A man threatened to kill his father and sent racist abuse to his step mother following a row about some sheds.
Jon Hudson Banks had earlier pleaded not guilty to one count of sending a letter/communication/article conveying a threatening message and another count of sending an indecent or offensive message but was found guilty of both offences following a trial at Leeds Magistrates' Court on Thursday.
Yesterday (Friday) he re-appeared at the court before District Judge Christine Holland for sentence.
The court heard that Banks, aged 32, and his father had had a difficult relationship over the years but were in business together. Banks has a business selling sheds in Birstall while his father manufactures them.
However, on learning that some of the sheds had been removed, Banks, in November of last year, sent the messages after he had been drinking, the court heard.
Mrs Cavannagh, prosecuting said: "He conveyed a threat that he could get a gun and get someone to shoot his father. The communication with a threatening message was a racist comment. She is a woman from South Africa and on her victim impact statement said she was brought up in apartheid South Africa and never experienced the level (of racism) she was subjected to on that day.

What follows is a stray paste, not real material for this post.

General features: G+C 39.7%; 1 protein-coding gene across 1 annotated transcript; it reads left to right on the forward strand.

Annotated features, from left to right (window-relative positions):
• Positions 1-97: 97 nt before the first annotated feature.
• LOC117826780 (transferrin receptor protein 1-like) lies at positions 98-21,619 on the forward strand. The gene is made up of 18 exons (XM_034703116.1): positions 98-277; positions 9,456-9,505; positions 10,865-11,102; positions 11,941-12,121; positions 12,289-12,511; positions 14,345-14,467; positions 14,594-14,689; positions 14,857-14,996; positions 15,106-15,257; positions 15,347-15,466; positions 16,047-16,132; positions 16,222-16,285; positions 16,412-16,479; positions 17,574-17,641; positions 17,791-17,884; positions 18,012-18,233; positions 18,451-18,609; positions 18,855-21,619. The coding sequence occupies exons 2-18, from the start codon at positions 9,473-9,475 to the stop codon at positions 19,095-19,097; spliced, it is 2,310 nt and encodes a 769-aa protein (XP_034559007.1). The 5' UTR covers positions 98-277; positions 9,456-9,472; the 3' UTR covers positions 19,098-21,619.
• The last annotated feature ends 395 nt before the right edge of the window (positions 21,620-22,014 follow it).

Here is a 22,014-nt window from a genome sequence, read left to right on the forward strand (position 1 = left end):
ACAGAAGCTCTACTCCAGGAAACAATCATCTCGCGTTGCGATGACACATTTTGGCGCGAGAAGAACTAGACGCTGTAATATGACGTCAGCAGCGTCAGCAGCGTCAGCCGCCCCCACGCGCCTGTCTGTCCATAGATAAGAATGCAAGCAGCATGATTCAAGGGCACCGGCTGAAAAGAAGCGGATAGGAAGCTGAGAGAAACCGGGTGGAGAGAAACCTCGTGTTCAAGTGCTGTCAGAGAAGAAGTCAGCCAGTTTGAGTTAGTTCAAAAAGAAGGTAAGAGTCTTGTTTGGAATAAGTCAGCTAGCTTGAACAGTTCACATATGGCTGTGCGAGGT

"The threats were serious whether they were intended to be carried out or not. It was about as serious as one can imagine and it does cross the custody threshold."
Martin White from the Probabtion Service said Banks, who has a £60 a week cannabis habit, continues to maintain his innocence but told him he had been drinking when the messages were sent and also the night before.
Banks and his father have now separated business practices, he added.
Banks, who now lives with his sister at Highfield Crecent, Selby, was given a restraining order for two years where he is banned from making contact with his father and step-mother, a four month prison sentence suspended for 12 months, ordered to pay £753 in costs and fines and was told to do 100 hours of unpaid work.
District Judge Holland said: "You know how seriously I take these offences. There is clearly work on your attitude that needs to be done."